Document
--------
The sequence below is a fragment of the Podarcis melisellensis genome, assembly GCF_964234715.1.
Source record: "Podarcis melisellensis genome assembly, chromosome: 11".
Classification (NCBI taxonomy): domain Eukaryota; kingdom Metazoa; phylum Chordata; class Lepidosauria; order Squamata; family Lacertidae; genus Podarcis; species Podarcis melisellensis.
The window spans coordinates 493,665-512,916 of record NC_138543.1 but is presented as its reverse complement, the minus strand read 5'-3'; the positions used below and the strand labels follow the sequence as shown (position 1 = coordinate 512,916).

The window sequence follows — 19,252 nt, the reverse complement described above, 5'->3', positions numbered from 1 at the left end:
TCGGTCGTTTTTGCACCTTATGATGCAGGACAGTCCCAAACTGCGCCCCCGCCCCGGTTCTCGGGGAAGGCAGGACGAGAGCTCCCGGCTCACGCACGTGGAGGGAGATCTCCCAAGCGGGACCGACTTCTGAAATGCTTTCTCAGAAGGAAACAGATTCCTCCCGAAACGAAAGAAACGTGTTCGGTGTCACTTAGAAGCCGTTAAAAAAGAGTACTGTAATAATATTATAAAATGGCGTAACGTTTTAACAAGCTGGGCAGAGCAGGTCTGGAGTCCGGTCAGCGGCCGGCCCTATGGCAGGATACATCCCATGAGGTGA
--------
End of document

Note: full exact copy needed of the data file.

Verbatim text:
The sequence below is a fragment of the Podarcis melisellensis genome, assembly GCF_964234715.1.
Source record: "Podarcis melisellensis genome assembly, chromosome: 11".
Classification (NCBI taxonomy): domain Eukaryota; kingdom Metazoa; phylum Chordata; class Lepidosauria; order Squamata; family Lacertidae; genus Podarcis; species Podarcis melisellensis.
The window spans coordinates 493,665-512,916 of record NC_138543.1 but is presented as its reverse complement, the minus strand read 5'-3'; the positions used below and the strand labels follow the sequence as shown (position 1 = coordinate 512,916).

The window sequence follows — 19,252 nt, the reverse complement described above, 5'->3', positions numbered from 1 at the left end:
TCGGTCGTTTTTGCACCTTATGATGCAGGACAGTCCCAAACTGCGCCCCCGCCCCGGTTCTCGGGGAAGGCAGGACGAGAGCTCCCGGCTCACGCACGTGGAGGGAGATCTCCCAAGCGGGACCGACTTCTGAAATGCTTTCTCAGAAGGAAACAGATTCCTCCCGAAACGAAAGAAACGTGTTCGGTGTCACTTAGAAGCCGTTAAAAAAGAGTACTGTAATAATATTATAAAATGGCGTAACGTTTTAACAAGCTGGGCAGAGCAGGTCTGGAGTCCGGTCAGCGGCCGGCCCTATGGCAGGATACATCCCATGAGGTGA